drawing-room all day, and does not want a sitting-room to h i -
self, she made my poor mistress fancy that it was too great a
luxury for her to have the comfortable south room, which she
chose when she came here; and so, after Miss Mnicent was
gone, and when there was actually an additional spare bed-
room, she teased her into moving into that little poky dressing-

'Miss Milicent ought not to have gone,' I could . not help

' She wasn't much good when she was here,' continued Cctton ;
'she never saw anything that went on.'

Cotton was mistaken there. Miss Milicent, I was sure, saw a
great deal, only with her awkwardness she did net know how to


remedy it. I felt really afraid for Mrs Weir, especially as
Cotton continued her tissue of complaints, which might indeed
be exaggerated, but for which I could scarcely doubt there was
a foundation of truth. She had her own special grievance,
which was natural enough ; it was one which the servants could
not help feeling — Mrs Temple's stinginess. I was aware of the
characteristic, but I confess I was not prepared for all the little
ways in which Cotton declared it was shown* The Dene house-
keeping had been lavish, wrongly, so very often, and no doubt
there was much which required correction ; but I could feel
keenly with Cotton when she described how even the char-
woman's wages were cut down, and all kinds of make-shifts
forced upon the kitchen in order to make a show in the parlour.

What I heard was very painful to me, and as for remedying
any part of the evil, I saw no way to it. For unless Mr and Mrs
Richardson were freely admitted to the house, there were none
of Mrs Weir's friends near to be aware how things went on, or
to take her part.

' Mrs Temple is very jealous of you, Miss Grant/ said Cotton,
as the conversation ended, ' and I don't know whether it isn't as
much as my place is worth to have let you in now. But I felt I
must get hold of you, and if you can come over again before long,
I '11 try and smuggle you in ; and if I can't, perhaps you won't
mind the trouble of the walk for nothing, for I assure you it 's

Cotton did not feel the difficulty which was present to me.
Mrs Temple was the mistress of the house. If she did not like
me to go there openly, I could not be smuggled in by the lady's
maid — that would be entirely against all my principles, and I
felt it would do no good in the end. If I was ever to be allowed
to be any comfort to Mrs Weir, there must be no flaw in my
conduct for Mrs Temple to seize upon. No, I must let it all
rest in God's hands, knowing that, when the time came for me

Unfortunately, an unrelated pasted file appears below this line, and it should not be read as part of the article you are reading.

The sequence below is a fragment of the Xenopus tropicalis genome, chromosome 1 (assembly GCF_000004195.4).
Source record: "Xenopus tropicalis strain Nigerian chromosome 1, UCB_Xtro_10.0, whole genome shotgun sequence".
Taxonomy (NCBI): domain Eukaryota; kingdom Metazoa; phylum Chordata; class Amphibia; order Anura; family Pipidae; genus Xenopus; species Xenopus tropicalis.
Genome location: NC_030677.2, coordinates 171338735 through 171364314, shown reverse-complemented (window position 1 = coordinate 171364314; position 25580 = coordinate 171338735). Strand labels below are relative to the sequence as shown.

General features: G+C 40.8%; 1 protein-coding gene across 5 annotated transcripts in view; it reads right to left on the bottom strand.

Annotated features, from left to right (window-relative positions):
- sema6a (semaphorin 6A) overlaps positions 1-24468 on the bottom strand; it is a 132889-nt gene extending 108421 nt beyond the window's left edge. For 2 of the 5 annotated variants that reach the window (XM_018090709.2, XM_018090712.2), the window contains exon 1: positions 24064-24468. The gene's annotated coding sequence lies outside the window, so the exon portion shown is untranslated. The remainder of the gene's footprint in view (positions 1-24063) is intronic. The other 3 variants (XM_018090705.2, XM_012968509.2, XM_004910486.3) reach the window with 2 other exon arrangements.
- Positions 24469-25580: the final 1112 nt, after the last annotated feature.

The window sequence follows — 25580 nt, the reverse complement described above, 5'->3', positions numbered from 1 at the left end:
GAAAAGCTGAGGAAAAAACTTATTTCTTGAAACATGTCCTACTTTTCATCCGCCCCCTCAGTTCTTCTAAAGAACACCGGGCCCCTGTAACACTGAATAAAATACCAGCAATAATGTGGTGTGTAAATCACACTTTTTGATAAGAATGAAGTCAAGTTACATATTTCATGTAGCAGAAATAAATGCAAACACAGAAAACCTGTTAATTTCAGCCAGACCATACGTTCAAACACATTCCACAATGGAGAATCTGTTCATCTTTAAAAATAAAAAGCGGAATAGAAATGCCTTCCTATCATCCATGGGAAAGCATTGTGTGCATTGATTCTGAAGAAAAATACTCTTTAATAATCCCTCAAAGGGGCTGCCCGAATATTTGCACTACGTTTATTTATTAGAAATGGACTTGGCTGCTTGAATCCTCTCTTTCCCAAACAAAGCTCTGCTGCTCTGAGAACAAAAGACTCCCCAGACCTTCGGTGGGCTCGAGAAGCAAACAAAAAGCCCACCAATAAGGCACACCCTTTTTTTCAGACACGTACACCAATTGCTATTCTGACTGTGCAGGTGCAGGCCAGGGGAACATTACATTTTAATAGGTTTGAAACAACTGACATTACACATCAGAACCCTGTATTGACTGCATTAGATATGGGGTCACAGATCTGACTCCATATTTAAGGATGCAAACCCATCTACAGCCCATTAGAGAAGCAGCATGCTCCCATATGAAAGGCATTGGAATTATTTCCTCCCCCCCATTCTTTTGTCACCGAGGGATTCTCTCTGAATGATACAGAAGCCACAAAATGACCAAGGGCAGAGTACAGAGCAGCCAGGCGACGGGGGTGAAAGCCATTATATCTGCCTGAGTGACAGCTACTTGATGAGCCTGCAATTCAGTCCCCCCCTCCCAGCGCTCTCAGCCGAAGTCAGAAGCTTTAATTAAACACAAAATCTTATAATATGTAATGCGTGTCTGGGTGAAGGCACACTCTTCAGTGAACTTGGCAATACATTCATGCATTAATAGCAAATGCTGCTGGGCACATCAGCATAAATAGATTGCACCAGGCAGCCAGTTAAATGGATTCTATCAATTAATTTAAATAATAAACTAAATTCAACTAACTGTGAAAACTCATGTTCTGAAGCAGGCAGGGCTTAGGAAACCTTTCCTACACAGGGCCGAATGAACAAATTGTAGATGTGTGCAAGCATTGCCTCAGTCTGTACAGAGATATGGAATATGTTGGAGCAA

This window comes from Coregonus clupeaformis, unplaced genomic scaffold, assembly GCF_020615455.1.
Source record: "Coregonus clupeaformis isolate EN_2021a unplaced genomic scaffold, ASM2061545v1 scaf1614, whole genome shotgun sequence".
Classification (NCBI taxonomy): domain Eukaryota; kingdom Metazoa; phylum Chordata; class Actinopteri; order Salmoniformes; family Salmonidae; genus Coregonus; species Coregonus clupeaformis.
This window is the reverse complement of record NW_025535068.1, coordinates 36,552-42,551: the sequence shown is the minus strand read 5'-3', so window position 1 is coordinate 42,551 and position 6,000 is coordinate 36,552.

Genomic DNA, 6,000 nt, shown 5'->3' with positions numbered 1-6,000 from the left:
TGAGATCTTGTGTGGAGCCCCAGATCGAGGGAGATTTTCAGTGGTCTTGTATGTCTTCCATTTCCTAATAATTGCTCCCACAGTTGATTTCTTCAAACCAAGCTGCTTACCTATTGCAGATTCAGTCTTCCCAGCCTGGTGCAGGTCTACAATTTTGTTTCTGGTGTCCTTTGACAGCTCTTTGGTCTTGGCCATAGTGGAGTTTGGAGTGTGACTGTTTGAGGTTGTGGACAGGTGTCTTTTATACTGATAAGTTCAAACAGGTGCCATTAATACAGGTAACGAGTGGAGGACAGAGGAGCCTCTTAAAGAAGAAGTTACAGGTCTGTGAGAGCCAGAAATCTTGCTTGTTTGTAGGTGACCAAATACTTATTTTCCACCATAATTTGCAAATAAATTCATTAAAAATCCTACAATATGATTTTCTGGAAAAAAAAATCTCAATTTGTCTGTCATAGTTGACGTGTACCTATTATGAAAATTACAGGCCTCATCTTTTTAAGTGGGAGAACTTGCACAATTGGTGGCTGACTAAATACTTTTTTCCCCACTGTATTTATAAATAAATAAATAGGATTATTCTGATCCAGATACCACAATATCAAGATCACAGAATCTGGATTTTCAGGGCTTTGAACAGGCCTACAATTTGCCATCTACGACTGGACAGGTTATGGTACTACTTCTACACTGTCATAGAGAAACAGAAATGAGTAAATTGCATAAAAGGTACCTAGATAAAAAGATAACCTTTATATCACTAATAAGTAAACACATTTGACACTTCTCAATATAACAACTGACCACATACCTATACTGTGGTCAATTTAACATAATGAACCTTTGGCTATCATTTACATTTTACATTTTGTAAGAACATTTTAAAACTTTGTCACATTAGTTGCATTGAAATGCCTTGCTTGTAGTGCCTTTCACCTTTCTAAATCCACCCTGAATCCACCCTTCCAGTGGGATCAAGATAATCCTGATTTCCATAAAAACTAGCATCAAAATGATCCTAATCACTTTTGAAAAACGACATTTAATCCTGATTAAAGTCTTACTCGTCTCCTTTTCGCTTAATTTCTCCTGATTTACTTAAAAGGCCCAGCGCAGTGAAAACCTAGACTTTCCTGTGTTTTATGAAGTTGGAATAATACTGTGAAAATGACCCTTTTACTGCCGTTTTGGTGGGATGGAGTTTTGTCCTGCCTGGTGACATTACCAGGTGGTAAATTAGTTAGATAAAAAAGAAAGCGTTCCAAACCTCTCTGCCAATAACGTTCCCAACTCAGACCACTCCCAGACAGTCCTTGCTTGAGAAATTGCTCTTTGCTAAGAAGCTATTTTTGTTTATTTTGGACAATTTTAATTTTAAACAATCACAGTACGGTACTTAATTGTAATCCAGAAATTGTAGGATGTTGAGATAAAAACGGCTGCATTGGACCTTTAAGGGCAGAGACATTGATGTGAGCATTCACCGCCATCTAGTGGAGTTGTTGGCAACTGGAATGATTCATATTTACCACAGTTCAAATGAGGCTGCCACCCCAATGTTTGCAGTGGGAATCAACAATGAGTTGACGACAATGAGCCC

to be of use, He would open the door for me.



MISS MILICENT crossed ovci to France safely, we heard
that from John Hervey, and she was going on to Paris,
hoping to find Mr Weir there, and to be with him in his lodging,
and learn his plans, and help him with her advice. It sounded,
just at first, very dutiful and self-denying, and I believe Miss
Milicent herself thought it so ; but I hope it was not very wicked
in me, I could not help remembering that she would find more
amusement in Paris than at StoneclifF, and that if her father
claimed her on the one side, her mother had an equal claim on
the other. I was glad, however, to hear that so far her journey
had prospered, and I tried not to be uneasy about what might
come afterwards. Some persons might have wondered why I
should have cared enough for her to feel anything like uneasi-
ness ; but it must be remembered that my circle of interests
was small, and that it was in my nature to throw myself very
much into other people's concerns. An orphan as I was, and
having no sister, I suppose I kept my heart more open than I
might otherwise have done, for what befell myfiicnds, especially
those connected with my childhood. Many a heartache have
I had for Mrs Weir, which I dared not speak of to any one,
not even to kind Mrs Kemp, knowing she would not under-
stand it.

Roger's stay was uncertain. It depended upon some business
connected with Mr Pierce's affairs ; hut he had made up his
mind that it should not be more than three months ; and I
knew he would keep to this determination i( possible. We
seldom spoke of the coming final separation. Sometimes I
faced it. Sometimes I buoyed myself up with the hope that
even yet events might occur to prevent it. I would not let
myself be miserable. I only felt that I might be so. And we
had soon one engrossing thought at Sandcombe. Mrs Morris
was sinking rapidly. I was with Jessie as much as possible,
and William and Roger were both as kind and considerate as
could be desiied, willing to spire me at all hours, and to put
up with any inconvenience, so that the poor child should not be
left. It was a trial to William especially to be without me, for,
since his eyes had been so bad, he had depended upon mc a
good deal. I kept all his accounts and read the paper to him